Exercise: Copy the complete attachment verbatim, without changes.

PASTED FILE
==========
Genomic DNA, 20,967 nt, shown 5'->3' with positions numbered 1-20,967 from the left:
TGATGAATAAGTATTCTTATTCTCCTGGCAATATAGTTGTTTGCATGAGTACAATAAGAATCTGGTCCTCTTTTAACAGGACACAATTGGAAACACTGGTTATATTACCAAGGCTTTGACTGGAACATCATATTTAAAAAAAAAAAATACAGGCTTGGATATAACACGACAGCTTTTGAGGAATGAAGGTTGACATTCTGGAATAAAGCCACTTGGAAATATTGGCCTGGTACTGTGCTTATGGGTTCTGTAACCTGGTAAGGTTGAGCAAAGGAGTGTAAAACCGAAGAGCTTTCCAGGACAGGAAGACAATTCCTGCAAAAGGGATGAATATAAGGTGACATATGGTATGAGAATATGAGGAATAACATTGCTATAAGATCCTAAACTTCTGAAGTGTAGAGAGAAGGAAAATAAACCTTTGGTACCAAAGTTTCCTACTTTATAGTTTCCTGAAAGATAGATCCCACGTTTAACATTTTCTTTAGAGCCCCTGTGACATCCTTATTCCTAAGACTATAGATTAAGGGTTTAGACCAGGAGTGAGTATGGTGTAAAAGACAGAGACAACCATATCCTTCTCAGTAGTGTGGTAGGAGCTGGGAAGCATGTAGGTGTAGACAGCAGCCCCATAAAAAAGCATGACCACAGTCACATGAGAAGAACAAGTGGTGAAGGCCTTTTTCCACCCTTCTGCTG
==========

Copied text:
Genomic DNA, 20,967 nt, shown 5'->3' with positions numbered 1-20,967 from the left:
TGATGAATAAGTATTCTTATTCTCCTGGCAATATAGTTGTTTGCATGAGTACAATAAGAATCTGGTCCTCTTTTAACAGGACACAATTGGAAACACTGGTTATATTACCAAGGCTTTGACTGGAACATCATATTTAAAAAAAAAAAATACAGGCTTGGATATAACACGACAGCTTTTGAGGAATGAAGGTTGACATTCTGGAATAAAGCCACTTGGAAATATTGGCCTGGTACTGTGCTTATGGGTTCTGTAACCTGGTAAGGTTGAGCAAAGGAGTGTAAAACCGAAGAGCTTTCCAGGACAGGAAGACAATTCCTGCAAAAGGGATGAATATAAGGTGACATATGGTATGAGAATATGAGGAATAACATTGCTATAAGATCCTAAACTTCTGAAGTGTAGAGAGAAGGAAAATAAACCTTTGGTACCAAAGTTTCCTACTTTATAGTTTCCTGAAAGATAGATCCCACGTTTAACATTTTCTTTAGAGCCCCTGTGACATCCTTATTCCTAAGACTATAGATTAAGGGTTTAGACCAGGAGTGAGTATGGTGTAAAAGACAGAGACAACCATATCCTTCTCAGTAGTGTGGTAGGAGCTGGGAAGCATGTAGGTGTAGACAGCAGCCCCATAAAAAAGCATGACCACAGTCACATGAGAAGAACAAGTGGTGAAGGCCTTTTTCCACCCTTCTGCTG